Science Serving Maryland's Coasts
Christopher Rowe, Ph.D.
Chesapeake Biological Laboratory
Measured Responses of Gray Tree Frog (Hyla versicolor) Tadpoles to Selenomethionine and Selenium Dioxide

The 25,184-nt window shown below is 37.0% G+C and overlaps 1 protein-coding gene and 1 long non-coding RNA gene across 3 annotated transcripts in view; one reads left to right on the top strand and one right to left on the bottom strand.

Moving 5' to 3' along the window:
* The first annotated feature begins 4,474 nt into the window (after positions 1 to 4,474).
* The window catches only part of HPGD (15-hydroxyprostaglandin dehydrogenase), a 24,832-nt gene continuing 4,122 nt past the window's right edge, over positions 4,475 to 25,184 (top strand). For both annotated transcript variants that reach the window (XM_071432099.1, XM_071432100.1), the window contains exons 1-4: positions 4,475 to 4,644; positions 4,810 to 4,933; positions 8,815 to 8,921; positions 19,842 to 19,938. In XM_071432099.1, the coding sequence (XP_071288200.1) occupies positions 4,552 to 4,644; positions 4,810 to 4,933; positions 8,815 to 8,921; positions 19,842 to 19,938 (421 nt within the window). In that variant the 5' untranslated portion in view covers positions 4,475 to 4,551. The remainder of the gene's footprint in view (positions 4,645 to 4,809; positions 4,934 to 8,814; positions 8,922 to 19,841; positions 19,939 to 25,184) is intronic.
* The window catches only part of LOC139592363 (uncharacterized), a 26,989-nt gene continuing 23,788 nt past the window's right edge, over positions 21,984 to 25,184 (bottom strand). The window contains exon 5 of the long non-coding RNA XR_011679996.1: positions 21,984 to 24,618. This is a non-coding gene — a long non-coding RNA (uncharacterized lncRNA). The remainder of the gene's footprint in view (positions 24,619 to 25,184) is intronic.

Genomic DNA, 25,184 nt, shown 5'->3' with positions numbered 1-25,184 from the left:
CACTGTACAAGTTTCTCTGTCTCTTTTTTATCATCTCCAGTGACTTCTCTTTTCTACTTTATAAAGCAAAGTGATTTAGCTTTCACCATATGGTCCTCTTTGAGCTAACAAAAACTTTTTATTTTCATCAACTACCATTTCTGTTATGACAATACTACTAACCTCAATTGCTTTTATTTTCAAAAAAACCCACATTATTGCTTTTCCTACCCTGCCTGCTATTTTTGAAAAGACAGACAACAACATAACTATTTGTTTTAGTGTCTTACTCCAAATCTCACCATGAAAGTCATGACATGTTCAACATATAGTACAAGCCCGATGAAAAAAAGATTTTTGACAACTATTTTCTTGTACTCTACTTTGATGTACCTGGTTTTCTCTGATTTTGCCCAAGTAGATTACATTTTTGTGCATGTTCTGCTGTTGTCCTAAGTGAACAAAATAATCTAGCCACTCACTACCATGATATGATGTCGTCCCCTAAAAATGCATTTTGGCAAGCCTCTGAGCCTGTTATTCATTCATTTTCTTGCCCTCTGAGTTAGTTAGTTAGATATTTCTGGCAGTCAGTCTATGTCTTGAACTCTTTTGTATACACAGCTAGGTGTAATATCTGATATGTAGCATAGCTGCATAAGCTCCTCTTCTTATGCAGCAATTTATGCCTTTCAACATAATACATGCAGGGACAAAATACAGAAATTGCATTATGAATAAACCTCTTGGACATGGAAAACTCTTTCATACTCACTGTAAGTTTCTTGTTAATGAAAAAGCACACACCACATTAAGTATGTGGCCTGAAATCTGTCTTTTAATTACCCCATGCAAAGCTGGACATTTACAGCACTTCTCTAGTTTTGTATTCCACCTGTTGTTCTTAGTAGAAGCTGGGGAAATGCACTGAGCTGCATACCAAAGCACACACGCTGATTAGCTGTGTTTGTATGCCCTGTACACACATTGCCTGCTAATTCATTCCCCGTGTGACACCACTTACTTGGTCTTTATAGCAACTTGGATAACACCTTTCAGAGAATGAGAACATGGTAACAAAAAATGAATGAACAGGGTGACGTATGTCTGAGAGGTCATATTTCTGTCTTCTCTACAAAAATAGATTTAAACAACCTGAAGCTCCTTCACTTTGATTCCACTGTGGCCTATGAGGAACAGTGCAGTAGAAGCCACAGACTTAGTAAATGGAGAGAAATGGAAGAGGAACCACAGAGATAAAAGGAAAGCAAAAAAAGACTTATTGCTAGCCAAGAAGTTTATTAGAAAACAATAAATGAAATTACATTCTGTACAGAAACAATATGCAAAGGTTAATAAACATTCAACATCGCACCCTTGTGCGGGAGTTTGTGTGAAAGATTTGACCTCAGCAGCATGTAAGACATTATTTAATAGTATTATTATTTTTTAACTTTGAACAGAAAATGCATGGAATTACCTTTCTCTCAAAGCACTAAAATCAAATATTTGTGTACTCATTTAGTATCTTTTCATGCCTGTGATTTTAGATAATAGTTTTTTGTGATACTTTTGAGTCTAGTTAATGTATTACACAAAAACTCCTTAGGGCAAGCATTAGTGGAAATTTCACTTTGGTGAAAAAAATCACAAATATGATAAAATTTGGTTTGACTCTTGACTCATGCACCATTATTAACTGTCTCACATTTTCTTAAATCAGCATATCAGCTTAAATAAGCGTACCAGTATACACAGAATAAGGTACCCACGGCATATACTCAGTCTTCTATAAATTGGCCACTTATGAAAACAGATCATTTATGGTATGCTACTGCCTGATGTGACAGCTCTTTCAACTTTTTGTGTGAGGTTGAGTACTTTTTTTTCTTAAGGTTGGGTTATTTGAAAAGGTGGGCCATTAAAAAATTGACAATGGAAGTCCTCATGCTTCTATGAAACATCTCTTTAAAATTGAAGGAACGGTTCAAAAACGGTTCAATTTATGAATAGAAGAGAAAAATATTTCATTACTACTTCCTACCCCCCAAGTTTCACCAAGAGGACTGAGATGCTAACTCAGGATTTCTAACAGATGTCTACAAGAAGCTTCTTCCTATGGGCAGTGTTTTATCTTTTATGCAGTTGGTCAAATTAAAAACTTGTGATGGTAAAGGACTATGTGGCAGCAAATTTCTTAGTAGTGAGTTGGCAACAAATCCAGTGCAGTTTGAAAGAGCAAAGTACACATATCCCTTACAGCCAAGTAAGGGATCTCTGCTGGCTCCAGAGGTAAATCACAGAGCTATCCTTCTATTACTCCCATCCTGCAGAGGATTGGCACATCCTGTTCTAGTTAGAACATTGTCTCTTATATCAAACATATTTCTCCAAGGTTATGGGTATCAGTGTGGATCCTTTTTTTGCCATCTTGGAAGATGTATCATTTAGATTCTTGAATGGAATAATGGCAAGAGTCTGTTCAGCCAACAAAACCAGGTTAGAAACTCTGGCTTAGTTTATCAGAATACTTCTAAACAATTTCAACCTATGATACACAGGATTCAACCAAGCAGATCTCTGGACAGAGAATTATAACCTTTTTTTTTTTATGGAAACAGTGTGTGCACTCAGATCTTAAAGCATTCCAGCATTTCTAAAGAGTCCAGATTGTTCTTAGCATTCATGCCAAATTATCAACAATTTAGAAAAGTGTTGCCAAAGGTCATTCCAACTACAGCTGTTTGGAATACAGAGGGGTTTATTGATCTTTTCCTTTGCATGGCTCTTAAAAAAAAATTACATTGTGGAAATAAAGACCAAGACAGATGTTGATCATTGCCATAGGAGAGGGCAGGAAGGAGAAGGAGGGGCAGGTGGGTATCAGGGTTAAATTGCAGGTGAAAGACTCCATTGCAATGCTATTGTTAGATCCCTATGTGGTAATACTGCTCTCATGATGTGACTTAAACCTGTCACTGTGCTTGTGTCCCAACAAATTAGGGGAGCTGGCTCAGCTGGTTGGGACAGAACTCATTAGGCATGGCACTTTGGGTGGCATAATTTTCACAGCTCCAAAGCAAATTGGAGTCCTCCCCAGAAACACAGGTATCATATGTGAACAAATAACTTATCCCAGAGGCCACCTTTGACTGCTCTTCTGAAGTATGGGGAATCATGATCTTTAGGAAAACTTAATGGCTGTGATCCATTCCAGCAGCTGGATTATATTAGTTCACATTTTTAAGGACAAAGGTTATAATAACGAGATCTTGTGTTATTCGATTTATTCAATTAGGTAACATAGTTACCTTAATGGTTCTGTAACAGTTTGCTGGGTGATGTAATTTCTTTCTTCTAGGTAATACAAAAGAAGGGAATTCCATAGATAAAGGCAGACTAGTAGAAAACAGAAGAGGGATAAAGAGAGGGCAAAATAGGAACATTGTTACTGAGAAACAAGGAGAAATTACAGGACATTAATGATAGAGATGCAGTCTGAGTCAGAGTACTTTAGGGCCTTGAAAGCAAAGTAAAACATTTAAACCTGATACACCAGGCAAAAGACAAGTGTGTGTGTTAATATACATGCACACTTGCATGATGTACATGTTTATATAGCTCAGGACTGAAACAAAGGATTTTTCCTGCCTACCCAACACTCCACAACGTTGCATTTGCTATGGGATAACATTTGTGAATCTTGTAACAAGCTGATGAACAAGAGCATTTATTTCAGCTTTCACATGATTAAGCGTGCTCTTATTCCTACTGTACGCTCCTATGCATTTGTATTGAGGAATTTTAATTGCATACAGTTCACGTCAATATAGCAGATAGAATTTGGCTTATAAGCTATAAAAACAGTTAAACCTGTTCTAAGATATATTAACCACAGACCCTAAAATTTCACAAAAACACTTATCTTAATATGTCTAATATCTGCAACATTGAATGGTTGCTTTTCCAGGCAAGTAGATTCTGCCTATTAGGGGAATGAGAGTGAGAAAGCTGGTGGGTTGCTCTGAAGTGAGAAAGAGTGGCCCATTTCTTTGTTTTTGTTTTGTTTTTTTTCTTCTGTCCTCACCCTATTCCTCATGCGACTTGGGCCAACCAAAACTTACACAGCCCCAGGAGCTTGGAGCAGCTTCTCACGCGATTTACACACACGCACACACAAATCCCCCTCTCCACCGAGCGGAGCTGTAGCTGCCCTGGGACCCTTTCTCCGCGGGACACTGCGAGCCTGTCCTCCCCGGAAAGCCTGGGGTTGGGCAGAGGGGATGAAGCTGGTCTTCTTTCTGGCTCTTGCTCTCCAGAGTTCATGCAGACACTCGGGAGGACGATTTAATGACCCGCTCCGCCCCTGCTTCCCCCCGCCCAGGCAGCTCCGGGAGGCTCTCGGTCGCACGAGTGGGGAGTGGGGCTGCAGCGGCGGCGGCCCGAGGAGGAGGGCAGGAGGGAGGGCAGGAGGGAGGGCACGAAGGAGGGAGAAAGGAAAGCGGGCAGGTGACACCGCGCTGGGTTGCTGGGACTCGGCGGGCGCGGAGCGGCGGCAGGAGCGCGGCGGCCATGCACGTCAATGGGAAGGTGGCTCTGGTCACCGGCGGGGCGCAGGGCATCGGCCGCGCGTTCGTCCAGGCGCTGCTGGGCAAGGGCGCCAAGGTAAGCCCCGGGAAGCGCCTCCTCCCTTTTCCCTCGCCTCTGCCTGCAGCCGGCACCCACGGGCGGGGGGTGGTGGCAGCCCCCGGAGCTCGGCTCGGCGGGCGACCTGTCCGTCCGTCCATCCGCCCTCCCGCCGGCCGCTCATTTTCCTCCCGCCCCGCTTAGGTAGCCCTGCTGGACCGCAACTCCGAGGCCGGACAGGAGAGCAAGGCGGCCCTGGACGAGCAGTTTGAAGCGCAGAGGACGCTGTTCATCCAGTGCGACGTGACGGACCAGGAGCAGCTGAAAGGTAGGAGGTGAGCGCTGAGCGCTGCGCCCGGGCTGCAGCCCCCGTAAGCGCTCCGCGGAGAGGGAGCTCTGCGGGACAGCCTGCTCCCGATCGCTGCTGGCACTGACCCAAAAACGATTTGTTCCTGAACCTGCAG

Selenium (Se) is a contaminant of concern in areas affected by coal ash disposal and runoff from seleniferous soils, and may occur in inorganic or organic forms. To quantify the different effects of organic and inorganic selenium, we dosed the food of gray tree frog (Hyla versicolor) tadpoles with selenium dioxide at concentrations of 16.27 and 34.2 μg g-1 Se dw and selenomethionine (SeMet) concentrations of 14.23 and 32.8 ug g-1 Se dw. As tadpoles accumulated Se throughout metamorphosis, we measured biological endpoints including metabolic rate, survival, and growth. A behavioral test was also administered. Chemical analyses on total accumulated Se and mercury (Hg) have yet to be completed. Analysis of food was done via chemical digestion and mass spectrometry. Midpoint respirometry analysis showed that SeMet high tadpoles had significantly higher metabolic rates in μl O2 g-1 min-1, with a mean of 3.26, than control (mean=2.20, p=0.0024), SeO2 low (mean=2.52, p=0.0337), and SeMet low (mean=2.66, p=0.0176) tadpoles. No further significance was found regarding respirometry, growth, survival, or behavior. However, survival to the end of the study was lowest for SeMet high and SeMet low tadpoles, suggesting organic Se had more toxic effects. SeO2 did not appear to be toxic, but because of the possibility of conversion to an organic form in a natural ecosystem, efforts to restrict release of Se rich wastes are warranted.
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